Florida’s NIL law back on track with legislative OK on Friday

As part of a whirlwind 48 hours in the Florida Legislature, the state’s name, image and likeness legislation has regained its July 1, 2021 effective date.

Sen. Travis Hutson filed an amendment on Friday that would supersede a late addition Wednesday night to a charter school bill, which would have made the NIL effective date July 1, 2022. That prompted FSU administrators, including president John Thrasher, to get involved along with other schools in an effort to ensure the NIL law was in place as scheduled this summer.

The amendment was approved by Florida’s house and then senate later on Friday afternoon. The NIL legislation had seen bipartisan support for more than a year and had been championed by Gov. Ron DeSantis. The legislation is a slam dunk to be signed by DeSantis, who has 15 days from the bill’s arrival on his desk to give his signature.

“We really appreciate the legislative leadership for stepping up and helping to fix this,” FSU athletics director David Coburn told the Osceola. “We appreciate the governor’s support and the fact that they all could work together for the benefit of the student-athletes in the state of Florida is very much appreciated.”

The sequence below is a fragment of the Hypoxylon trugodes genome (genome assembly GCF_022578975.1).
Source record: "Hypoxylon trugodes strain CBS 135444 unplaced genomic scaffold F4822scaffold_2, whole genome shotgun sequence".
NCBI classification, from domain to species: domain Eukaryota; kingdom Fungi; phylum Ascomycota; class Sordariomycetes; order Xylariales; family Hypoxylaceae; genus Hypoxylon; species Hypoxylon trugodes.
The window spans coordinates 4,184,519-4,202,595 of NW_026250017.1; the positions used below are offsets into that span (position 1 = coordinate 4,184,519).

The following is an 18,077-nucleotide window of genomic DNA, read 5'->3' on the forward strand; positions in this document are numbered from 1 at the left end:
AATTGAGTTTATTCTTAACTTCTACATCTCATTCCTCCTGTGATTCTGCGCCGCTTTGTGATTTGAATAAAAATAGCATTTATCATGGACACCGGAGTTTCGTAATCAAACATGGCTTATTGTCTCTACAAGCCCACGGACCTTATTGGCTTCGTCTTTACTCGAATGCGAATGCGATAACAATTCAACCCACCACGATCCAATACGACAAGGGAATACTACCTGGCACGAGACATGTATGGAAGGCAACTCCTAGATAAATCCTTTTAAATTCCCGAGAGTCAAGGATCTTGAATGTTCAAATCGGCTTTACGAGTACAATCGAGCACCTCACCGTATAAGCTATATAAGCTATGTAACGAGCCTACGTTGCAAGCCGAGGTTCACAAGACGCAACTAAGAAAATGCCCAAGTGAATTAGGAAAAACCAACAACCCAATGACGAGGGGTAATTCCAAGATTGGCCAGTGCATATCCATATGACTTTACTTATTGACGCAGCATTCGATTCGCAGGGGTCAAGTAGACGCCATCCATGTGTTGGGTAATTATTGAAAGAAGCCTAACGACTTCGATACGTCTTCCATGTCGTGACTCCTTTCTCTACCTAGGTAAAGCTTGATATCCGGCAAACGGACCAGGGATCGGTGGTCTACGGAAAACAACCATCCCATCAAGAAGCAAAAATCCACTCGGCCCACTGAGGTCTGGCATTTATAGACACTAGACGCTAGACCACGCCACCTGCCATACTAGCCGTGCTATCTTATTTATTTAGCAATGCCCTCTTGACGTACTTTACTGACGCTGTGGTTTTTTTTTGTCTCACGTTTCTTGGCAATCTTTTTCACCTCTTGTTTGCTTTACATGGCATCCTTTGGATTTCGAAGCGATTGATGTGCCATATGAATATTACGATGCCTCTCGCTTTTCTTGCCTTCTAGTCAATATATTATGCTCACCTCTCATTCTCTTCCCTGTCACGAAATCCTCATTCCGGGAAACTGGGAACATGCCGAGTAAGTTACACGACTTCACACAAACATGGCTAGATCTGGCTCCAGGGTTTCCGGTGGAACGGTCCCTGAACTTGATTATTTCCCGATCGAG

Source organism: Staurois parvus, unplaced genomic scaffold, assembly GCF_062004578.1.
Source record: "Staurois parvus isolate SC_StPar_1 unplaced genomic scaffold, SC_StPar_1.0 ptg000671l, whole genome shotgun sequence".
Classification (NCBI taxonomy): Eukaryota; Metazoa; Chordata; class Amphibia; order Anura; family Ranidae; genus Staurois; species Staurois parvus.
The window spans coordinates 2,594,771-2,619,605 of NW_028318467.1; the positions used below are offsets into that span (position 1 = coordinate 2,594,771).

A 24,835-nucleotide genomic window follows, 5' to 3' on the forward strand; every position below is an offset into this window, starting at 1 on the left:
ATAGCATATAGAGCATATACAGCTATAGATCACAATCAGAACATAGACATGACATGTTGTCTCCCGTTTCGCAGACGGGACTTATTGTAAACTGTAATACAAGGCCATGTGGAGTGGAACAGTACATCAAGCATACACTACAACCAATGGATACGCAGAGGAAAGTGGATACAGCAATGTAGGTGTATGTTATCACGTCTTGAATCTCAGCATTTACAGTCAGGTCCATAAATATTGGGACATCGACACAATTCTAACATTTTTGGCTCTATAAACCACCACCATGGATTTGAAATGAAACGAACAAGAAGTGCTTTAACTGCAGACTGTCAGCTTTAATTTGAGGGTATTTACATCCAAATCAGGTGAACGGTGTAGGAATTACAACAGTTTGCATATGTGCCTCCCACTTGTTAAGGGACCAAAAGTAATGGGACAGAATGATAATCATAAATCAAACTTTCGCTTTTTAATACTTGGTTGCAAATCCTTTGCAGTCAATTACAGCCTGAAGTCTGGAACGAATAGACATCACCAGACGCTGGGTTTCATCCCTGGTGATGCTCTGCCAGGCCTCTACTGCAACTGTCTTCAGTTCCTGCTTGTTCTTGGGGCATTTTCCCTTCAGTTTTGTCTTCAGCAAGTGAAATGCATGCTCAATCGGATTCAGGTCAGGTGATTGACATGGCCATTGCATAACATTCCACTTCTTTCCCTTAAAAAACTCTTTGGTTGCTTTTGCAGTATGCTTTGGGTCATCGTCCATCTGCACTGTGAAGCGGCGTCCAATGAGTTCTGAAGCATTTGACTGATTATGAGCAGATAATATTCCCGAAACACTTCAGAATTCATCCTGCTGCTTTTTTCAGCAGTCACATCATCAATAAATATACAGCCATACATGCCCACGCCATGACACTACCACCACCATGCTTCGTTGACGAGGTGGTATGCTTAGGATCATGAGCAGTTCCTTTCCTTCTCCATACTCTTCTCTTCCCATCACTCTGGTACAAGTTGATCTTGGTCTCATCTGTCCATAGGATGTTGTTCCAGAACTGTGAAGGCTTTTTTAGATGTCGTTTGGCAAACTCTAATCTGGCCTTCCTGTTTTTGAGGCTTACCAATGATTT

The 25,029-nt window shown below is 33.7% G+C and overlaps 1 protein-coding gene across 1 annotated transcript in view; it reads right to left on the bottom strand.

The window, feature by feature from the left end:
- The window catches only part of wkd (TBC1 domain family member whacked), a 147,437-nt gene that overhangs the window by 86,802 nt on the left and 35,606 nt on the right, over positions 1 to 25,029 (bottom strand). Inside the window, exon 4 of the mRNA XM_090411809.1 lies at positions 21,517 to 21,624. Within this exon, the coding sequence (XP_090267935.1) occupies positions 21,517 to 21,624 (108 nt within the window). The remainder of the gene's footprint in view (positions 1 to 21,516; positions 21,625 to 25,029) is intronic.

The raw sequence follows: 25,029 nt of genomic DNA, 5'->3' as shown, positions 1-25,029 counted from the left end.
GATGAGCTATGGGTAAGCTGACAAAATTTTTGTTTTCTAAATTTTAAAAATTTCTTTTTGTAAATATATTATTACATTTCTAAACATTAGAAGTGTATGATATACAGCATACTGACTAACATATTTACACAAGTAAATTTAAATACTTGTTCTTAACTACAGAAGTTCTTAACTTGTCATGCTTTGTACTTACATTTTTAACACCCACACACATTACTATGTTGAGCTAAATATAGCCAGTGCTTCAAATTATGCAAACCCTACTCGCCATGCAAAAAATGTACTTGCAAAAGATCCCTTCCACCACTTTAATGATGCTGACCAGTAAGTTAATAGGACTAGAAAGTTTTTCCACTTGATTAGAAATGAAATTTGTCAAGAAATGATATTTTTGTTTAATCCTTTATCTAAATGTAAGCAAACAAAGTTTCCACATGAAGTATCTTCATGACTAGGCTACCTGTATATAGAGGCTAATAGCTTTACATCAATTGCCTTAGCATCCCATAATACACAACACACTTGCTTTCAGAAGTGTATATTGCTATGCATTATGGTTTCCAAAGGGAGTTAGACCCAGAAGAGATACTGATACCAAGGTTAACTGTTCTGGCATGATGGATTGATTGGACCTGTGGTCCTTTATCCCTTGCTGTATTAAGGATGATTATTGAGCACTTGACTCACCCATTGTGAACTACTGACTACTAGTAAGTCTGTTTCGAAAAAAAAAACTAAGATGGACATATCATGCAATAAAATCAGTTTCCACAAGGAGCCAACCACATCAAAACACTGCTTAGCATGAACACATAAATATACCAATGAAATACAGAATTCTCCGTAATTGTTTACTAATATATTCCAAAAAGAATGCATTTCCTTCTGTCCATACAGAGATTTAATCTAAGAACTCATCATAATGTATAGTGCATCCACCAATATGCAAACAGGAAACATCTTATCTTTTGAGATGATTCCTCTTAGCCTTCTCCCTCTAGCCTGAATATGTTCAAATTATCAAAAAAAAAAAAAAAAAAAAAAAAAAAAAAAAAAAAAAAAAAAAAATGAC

The concern is other states also have pending legislation and college administrators don’t want to create a competitive advantage for one school compared to a rival in another state, whether it is in recruiting or how current student-athletes can brand themselves. Legislation in Washington would eventually override the state laws and a few bills, including one from former Ohio State receiver Anthony Gonzalez, a Republican representative from Ohio.

Tight end Camren McDonald and Milton were among the first to call out the legislative moves on Wednesday night on Twitter, with coaches from around the state jumping in on social media on Thursday afternoon. FSU football coach Mike Norvell, Miami coach Manny Diaz, FAU coach Willie Taggart, Miami quarterback D’Eriq King and others made a plea to legislators to correct what they felt was mistake.

Hutson told SI.com on Thursday his concern was in regards to scholarships being revoked by the NCAA if an athlete signed a deal to use his name, image or likeness in a commercial, autograph signing, social media endorsement or other methods to earn money while in school. The NCAA reportedly ensured Hutson and legislators that they did “not want to punish players on their name, image and likeness and wants to protect players,” according to the Tampa Bay Times.